How to Transition From Keywords to Topics With HubSpot Content Strategy

When it comes to SEO, the only thing you can know with any certainty is that search engine algorithms are always changing.

Your SEO strategy that might have worked in 2017 might not work as well in 2018. And if you're still planning your SEO strategy like it's 2012, then it's guaranteed not to be the most effective plan for right now.

The HubSpot keywords tool has been a core piece of the SEO toolkit for most of our users. This tool had remained largely unchanged since 2012, and over the years, it became less relevant as SEO changed rapidly.

Users loved the keywords tool for seeing and tracking where they ranked for certain keywords, but the truth is this:

Universal "rank" for a keyword simply isn't a thing anymore.

During INBOUND 2017, HubSpot introduced the content strategy tool to help marketers plan, validate, execute, and measure the results of their content better than the keywords tool could and in a way that's in-tune with how search actually works today.

Planning Your Content

The biggest strength of the content strategy tool is in how it helps you plan your content by starting with the main topics you want to be seen as experts on.

How does it work? Well, start with your main topic at the center and then decide on the most important sub-topics you'll also cover. The end result will be an extremely comprehensive and informative pillar page along with numerous shorter blog posts on your sub-topics that form a topic cluster.

Once you create all the backlinks from the sub-topic posts to the central pillar, you're sending signals to Google that all of these pieces of content are deliberately arranged and relevant to each other.

The success of one piece of content in this cluster can have a spreading effect to the rest.



The old keywords tool, on the other hand, lent itself to more of a dartboard approach. Brainstorm as many keywords as possible, select the low-hanging fruit, and write posts tailored to these keywords (in a usually arbitrary order). There was no built-in functionality that would help you actually plan and organize your content strategy.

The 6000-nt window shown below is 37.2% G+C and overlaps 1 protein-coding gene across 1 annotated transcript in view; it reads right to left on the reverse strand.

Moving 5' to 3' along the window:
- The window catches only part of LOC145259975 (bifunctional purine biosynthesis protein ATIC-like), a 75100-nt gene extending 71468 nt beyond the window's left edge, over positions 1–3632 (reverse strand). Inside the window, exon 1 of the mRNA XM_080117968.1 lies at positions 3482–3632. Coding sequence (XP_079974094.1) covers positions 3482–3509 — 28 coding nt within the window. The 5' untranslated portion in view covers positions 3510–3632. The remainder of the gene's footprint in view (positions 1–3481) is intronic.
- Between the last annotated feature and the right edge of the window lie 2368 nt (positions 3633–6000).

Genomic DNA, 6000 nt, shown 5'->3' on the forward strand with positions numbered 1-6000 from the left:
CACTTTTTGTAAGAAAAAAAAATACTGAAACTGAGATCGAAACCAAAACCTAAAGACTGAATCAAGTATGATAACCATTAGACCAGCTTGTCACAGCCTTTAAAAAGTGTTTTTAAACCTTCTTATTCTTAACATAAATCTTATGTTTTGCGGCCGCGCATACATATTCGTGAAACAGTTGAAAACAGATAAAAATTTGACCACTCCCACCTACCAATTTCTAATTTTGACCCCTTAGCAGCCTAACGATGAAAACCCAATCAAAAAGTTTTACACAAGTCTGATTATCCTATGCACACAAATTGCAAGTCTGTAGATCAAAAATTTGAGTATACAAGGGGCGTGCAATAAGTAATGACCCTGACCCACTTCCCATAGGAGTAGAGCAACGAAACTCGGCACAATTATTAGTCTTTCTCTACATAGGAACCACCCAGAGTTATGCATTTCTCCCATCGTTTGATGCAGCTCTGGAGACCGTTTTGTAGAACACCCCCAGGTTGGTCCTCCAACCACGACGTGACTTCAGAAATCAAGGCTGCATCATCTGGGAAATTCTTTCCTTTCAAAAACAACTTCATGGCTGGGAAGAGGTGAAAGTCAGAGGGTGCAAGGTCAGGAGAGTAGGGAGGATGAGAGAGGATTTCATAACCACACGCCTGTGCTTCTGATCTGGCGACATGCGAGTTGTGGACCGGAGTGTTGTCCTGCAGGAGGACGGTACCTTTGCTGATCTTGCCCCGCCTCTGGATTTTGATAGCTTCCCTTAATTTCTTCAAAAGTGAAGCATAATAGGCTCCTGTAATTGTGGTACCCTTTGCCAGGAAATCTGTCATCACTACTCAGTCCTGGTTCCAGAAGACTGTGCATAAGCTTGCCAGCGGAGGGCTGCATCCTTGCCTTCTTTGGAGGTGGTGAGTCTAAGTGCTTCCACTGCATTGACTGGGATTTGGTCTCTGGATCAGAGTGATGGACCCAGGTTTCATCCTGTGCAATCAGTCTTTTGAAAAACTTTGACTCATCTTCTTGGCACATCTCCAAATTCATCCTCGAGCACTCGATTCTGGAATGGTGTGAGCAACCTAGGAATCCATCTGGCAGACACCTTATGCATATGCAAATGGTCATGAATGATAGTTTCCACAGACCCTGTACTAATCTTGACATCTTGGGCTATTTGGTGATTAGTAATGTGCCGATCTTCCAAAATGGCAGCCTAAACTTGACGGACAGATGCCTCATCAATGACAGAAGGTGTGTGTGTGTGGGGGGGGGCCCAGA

Validating Your Content

As you input your pillar and sub-topics, the content strategy tool will help you validate your choices by showing you the estimated monthly search volume, similarity to your core topic, and relevancy to what your website is already known for.

These are guardrails to make sure you're staying focused on your central pillar topic.

The above metrics are quite different from what users were accustomed to in the keywords tool, which would give you a nice big table of all the keywords you added showing search volume, rank, difficulty, and estimated CPC. This often led to users scanning and filtering the table to try and find easy targets that might have low difficulty and decent search volume. While this strategy isn't completely invalid, it would often lead to users choosing keywords that they thought would be easiest to rank for, even if they weren't the most important keywords for their business.

The content strategy tool avoids this type of thinking. The idea is to start with the pillar topic and sub-topics that are most important to your business and not obsess over these estimated metrics. We believe this is the better strategy in the long run and ensures you create content that will be relevant, informative, and demonstrate your expertise to visitors.

Executing Your Content

The content strategy tool is designed to neatly organize your pillar and sub-topics into a cluster of interlinking posts. It's these actual hyperlinks that hold the cluster together and the tool's UI confirms whether you have a link between a subtopic page and your pillar page.

The keywords tool did not offer anything like this since it was primarily a research tool and not helpful with the execution of content.

But of course, the actual execution is ultimately up to the content writer, regardless of which tools they use.

Measuring Your Content

How do you determine if your content was successful? Did it result in increased traffic, inbound links, new leads, and ultimately new customers?

If the answer to any of those is "yes," then I think it's safe to call it a success. The content strategy tool automatically keeps track of that for you. While in the keywords tool you relied on the dubious "rank" keyword. Did rank increase for a keyword you wrote about? Can you specifically attribute that to content you created?

I think it's clear that measuring success based on actual business results, like leads and customers, is a far better approach than watching your rank. Remember that search rank and SEO in general is only one reason to create content. You're also creating content to prove your expertise, inform your target personas, and build trust.

To get started with content strategy, HubSpot Academy has a free lesson on Creating Topic Clusters and Pillar Pages.

For a deeper dive, check out the free Content Marketing certification.

Access free tools and training in the learning center.